You do not need to fill in any forms at the border with regards the car import process. We even asked about this at the time and they simply refused to discuss it saying the Carnet “entry” stamp was all that was needed.
The following forms / process need to be followed
- Form DA304 : Motor Vehicle Declaration from SARS
- Form P.1.160 : Declaration in Respect of Unaccompanied Manifested Effects Entered Under Rebate of Duty
- Compliance Certificate (Issued by Manufacturer)
- Letter of Authority (Which will have to be applied for by the NRCS)
- Import Permit (Which will have to be applied for by ITAC)
There will then be the possibility that you will need a Customs Exam of the Car, this is at Customs discretion AFTER perusal of your Carnet. Even if you are told that this is required, it maybe cancelled at the last minute. We did not have to have one in the end.
A provisional payment may also be requested as surety for the duties and vat applicable, again at customs discretion so be prepared for this.
You are aiming to get your Carnet exit stub stamped by SARS – this is key if you are to discharge the Carnet and get your Bank Guarantee / Security Insurance / Deposit cancelled.
Even though we had all of the above, we still had to get an affidavit stamped by the SA police to state that the dates of residency in the UK for the SA National and to cover a discrepancy on the passport (the wife’s old passport with this info in had been destroyed)
STEP 3 - Procedure once you complete all the paperwork
When this process is over – it can take up to 2 months – you get the following back from Customs:
- Stamped Carnet – exit stub is stamped by SARS / customs
- Customs Release Notification
- SAD507 Customs declaration form
- SAD500 Customs declaration form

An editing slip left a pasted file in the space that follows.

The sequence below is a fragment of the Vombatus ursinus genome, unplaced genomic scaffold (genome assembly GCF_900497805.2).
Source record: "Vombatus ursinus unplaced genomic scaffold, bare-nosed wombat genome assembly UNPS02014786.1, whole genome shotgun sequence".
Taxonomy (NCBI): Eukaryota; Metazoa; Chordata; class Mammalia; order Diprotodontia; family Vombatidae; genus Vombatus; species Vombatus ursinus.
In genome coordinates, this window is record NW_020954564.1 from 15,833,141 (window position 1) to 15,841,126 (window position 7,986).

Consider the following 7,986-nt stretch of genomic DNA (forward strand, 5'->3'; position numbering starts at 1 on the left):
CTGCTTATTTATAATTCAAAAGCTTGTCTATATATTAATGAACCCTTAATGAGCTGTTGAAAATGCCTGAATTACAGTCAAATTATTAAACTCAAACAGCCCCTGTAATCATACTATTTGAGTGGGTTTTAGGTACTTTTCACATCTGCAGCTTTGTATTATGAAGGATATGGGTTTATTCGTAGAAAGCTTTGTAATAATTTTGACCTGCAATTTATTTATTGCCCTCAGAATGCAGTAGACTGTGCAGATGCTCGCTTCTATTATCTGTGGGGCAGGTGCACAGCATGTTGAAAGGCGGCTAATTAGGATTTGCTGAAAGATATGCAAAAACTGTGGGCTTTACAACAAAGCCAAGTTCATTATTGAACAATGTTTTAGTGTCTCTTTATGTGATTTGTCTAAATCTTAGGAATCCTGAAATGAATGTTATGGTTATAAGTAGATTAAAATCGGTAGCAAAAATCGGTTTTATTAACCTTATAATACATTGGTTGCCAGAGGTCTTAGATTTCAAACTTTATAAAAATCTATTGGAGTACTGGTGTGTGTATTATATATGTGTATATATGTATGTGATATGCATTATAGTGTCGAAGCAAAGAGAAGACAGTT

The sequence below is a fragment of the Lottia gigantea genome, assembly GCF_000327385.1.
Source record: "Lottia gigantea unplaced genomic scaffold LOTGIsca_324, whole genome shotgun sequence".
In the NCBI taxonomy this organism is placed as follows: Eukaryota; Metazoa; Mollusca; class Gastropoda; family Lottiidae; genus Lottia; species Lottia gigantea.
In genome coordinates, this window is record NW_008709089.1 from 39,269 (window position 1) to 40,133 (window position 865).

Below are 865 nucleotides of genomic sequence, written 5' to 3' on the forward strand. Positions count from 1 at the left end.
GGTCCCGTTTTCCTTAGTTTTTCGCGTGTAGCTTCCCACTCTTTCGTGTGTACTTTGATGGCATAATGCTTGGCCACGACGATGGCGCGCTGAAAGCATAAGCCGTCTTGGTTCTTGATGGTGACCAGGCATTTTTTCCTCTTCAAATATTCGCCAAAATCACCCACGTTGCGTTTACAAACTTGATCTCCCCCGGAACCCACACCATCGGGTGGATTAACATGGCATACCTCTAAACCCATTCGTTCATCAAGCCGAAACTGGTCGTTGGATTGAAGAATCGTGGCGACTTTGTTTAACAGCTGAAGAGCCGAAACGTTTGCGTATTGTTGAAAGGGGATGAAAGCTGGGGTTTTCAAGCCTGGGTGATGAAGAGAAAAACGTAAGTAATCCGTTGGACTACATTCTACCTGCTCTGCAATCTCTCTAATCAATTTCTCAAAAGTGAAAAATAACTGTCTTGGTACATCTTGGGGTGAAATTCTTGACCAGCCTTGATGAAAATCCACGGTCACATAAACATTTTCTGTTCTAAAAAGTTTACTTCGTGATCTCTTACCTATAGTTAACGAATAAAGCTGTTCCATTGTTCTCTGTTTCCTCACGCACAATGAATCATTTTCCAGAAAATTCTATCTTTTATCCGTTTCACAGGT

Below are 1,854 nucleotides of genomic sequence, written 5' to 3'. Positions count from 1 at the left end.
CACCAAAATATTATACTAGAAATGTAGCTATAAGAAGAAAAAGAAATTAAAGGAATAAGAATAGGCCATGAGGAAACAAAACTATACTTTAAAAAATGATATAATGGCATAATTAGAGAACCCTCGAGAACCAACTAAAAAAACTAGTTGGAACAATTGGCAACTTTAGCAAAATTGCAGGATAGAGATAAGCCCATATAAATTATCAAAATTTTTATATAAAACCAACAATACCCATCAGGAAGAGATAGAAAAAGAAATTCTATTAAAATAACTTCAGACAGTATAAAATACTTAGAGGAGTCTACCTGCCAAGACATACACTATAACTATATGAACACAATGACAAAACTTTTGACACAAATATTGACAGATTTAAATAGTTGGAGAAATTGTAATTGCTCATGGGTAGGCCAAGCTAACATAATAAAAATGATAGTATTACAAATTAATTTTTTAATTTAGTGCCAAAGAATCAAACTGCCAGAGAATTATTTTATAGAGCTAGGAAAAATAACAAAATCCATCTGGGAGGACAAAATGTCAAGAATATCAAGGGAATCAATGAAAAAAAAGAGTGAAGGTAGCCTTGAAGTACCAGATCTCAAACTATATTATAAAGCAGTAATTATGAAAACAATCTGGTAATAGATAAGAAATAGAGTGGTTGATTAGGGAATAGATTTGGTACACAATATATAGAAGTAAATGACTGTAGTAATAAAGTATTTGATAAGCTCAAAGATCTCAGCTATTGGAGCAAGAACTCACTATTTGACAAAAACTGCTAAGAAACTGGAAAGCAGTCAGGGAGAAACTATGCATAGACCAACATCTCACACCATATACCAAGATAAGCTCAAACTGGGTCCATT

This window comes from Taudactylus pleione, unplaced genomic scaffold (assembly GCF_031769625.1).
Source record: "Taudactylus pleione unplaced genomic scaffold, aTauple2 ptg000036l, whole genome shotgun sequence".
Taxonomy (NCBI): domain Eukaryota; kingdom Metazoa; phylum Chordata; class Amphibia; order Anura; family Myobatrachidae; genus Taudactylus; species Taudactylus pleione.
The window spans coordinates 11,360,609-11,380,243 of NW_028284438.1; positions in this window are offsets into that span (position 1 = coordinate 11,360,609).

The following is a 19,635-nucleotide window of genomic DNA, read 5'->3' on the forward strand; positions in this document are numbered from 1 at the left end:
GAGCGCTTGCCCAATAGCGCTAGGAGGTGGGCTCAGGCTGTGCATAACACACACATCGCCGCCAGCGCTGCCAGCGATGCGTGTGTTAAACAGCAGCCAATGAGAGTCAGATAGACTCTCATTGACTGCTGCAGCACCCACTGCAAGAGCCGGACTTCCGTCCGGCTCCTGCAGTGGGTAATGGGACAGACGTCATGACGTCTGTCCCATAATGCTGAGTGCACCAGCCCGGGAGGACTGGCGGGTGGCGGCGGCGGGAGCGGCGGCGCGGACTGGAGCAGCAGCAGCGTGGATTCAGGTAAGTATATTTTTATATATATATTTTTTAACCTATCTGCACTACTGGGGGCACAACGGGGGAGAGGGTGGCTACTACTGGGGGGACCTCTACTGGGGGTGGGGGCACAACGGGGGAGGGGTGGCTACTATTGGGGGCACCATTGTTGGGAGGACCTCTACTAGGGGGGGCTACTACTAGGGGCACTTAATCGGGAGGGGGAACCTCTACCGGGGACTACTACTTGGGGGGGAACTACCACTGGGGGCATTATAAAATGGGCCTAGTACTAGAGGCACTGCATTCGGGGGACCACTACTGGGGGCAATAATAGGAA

- Copy of NRCS Letter of Authority
- Copy of Import Permit Notification
- Copy of completed DA 304A Motor Vehicle Declaration from SARS
- Stamped original of DA304
- Stamped copy of your declaration of particulars
- Stamped copy of affidavit we submitted
- Your original vehicle registration papers
You are now able to go and register the vehicle in SA.
We posted the Carnet back to RAC UK and emailed copies of the SARS release form (we made a copy for our records).
So how did we do it / what did it cost?
When we got to SA we hooked up with a logistics / import company when we finally finished the trip – Why? Well, the above process is not that simple. Anyone that has dealt with “officialdom” in SA will know 3 things:
1) You are going to spend a lot of time waiting and finding offices etc…..
2) You are likely to be dealing with people unfamiliar with the process (the process can appear to vary from person to person on any given day!)
3) Paperwork can / may get lost and no one is really going to look too hard for it
The benefit of using an agent is they already have established relationships with all the people needed to get the car released, they know the process / forms and they can minimise the amount of time and cost spent driving / calling around to various offices to chase paperwork etc….This is important if you have limited time or are spending time travelling elsewhere when you get here.